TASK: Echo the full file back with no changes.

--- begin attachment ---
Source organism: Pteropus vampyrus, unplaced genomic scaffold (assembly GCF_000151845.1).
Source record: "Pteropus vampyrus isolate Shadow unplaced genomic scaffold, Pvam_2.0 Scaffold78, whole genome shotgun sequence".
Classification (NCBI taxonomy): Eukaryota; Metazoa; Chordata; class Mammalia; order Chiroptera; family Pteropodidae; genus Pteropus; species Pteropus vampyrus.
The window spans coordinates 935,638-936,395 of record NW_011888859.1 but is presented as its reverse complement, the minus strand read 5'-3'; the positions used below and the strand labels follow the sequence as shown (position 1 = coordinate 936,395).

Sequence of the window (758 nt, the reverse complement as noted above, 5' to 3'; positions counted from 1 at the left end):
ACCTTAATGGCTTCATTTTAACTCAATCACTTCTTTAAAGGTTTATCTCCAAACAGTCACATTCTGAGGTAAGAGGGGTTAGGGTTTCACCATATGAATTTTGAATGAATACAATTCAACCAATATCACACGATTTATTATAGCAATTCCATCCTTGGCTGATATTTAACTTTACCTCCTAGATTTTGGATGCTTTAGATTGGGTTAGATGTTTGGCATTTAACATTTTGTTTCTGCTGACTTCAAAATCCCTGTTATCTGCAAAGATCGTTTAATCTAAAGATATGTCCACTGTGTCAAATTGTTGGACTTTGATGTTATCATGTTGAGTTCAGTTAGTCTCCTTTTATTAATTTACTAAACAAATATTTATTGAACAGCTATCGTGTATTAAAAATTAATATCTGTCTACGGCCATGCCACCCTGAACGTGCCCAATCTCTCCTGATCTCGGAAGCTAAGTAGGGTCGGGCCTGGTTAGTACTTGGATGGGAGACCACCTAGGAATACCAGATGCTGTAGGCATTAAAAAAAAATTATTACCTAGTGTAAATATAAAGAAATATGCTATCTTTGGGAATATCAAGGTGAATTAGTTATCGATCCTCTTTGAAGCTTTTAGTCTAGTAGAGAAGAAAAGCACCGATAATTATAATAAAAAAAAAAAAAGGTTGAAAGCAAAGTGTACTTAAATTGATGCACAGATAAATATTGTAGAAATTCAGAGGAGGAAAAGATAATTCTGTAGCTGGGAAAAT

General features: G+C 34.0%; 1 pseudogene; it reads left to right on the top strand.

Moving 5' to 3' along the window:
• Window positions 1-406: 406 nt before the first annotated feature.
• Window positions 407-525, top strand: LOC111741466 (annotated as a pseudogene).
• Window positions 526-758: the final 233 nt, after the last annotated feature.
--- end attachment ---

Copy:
Source organism: Pteropus vampyrus, unplaced genomic scaffold (assembly GCF_000151845.1).
Source record: "Pteropus vampyrus isolate Shadow unplaced genomic scaffold, Pvam_2.0 Scaffold78, whole genome shotgun sequence".
Classification (NCBI taxonomy): Eukaryota; Metazoa; Chordata; class Mammalia; order Chiroptera; family Pteropodidae; genus Pteropus; species Pteropus vampyrus.
The window spans coordinates 935,638-936,395 of record NW_011888859.1 but is presented as its reverse complement, the minus strand read 5'-3'; the positions used below and the strand labels follow the sequence as shown (position 1 = coordinate 936,395).

Sequence of the window (758 nt, the reverse complement as noted above, 5' to 3'; positions counted from 1 at the left end):
ACCTTAATGGCTTCATTTTAACTCAATCACTTCTTTAAAGGTTTATCTCCAAACAGTCACATTCTGAGGTAAGAGGGGTTAGGGTTTCACCATATGAATTTTGAATGAATACAATTCAACCAATATCACACGATTTATTATAGCAATTCCATCCTTGGCTGATATTTAACTTTACCTCCTAGATTTTGGATGCTTTAGATTGGGTTAGATGTTTGGCATTTAACATTTTGTTTCTGCTGACTTCAAAATCCCTGTTATCTGCAAAGATCGTTTAATCTAAAGATATGTCCACTGTGTCAAATTGTTGGACTTTGATGTTATCATGTTGAGTTCAGTTAGTCTCCTTTTATTAATTTACTAAACAAATATTTATTGAACAGCTATCGTGTATTAAAAATTAATATCTGTCTACGGCCATGCCACCCTGAACGTGCCCAATCTCTCCTGATCTCGGAAGCTAAGTAGGGTCGGGCCTGGTTAGTACTTGGATGGGAGACCACCTAGGAATACCAGATGCTGTAGGCATTAAAAAAAAATTATTACCTAGTGTAAATATAAAGAAATATGCTATCTTTGGGAATATCAAGGTGAATTAGTTATCGATCCTCTTTGAAGCTTTTAGTCTAGTAGAGAAGAAAAGCACCGATAATTATAATAAAAAAAAAAAAAGGTTGAAAGCAAAGTGTACTTAAATTGATGCACAGATAAATATTGTAGAAATTCAGAGGAGGAAAAGATAATTCTGTAGCTGGGAAAAT

General features: G+C 34.0%; 1 pseudogene; it reads left to right on the top strand.

Moving 5' to 3' along the window:
• Window positions 1-406: 406 nt before the first annotated feature.
• Window positions 407-525, top strand: LOC111741466 (annotated as a pseudogene).
• Window positions 526-758: the final 233 nt, after the last annotated feature.